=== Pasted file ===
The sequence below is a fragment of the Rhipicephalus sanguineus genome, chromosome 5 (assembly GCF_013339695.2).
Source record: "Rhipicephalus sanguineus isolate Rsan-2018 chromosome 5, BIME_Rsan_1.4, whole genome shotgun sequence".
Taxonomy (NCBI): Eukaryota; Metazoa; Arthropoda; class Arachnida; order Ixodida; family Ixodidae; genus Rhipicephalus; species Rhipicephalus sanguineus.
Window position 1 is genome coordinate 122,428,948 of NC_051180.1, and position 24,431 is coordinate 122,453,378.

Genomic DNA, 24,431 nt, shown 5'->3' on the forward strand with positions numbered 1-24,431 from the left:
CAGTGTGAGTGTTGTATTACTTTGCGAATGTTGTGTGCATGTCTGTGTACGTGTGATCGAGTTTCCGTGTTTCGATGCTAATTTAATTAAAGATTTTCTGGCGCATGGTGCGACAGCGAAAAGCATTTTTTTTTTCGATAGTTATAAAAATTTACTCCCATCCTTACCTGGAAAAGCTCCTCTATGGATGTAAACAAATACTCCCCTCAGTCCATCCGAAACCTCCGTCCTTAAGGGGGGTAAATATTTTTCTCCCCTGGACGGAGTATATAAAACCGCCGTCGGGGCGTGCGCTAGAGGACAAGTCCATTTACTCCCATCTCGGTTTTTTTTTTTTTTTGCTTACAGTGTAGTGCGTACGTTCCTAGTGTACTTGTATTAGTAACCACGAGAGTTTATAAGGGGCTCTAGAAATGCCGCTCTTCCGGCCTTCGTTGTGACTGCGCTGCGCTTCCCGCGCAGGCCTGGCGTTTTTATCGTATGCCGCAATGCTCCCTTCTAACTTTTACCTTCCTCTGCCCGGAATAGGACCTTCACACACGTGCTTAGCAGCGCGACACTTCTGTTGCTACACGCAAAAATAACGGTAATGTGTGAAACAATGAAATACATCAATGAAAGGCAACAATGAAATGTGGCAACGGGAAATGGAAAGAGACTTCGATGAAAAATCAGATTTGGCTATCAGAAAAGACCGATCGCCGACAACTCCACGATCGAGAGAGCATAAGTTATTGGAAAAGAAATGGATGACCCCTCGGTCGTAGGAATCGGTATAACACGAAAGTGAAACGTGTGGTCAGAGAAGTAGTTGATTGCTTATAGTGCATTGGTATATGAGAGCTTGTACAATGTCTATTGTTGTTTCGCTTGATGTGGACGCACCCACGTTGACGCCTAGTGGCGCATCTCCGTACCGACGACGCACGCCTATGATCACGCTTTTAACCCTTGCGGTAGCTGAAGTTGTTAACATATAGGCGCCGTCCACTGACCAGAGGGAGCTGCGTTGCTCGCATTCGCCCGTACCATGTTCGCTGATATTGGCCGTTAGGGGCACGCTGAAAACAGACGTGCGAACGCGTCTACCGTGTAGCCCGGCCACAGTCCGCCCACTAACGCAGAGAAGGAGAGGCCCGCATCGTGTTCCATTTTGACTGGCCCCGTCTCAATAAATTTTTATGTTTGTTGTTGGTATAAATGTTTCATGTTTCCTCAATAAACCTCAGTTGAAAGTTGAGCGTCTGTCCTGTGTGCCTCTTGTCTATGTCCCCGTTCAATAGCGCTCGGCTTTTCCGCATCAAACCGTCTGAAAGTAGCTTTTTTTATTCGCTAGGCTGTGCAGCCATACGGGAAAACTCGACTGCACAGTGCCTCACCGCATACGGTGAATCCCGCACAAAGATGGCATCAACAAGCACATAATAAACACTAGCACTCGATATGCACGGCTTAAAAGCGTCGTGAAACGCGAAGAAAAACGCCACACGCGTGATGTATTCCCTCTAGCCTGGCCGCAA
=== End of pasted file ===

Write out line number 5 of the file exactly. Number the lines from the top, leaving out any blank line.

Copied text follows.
Genomic DNA, 24,431 nt, shown 5'->3' on the forward strand with positions numbered 1-24,431 from the left: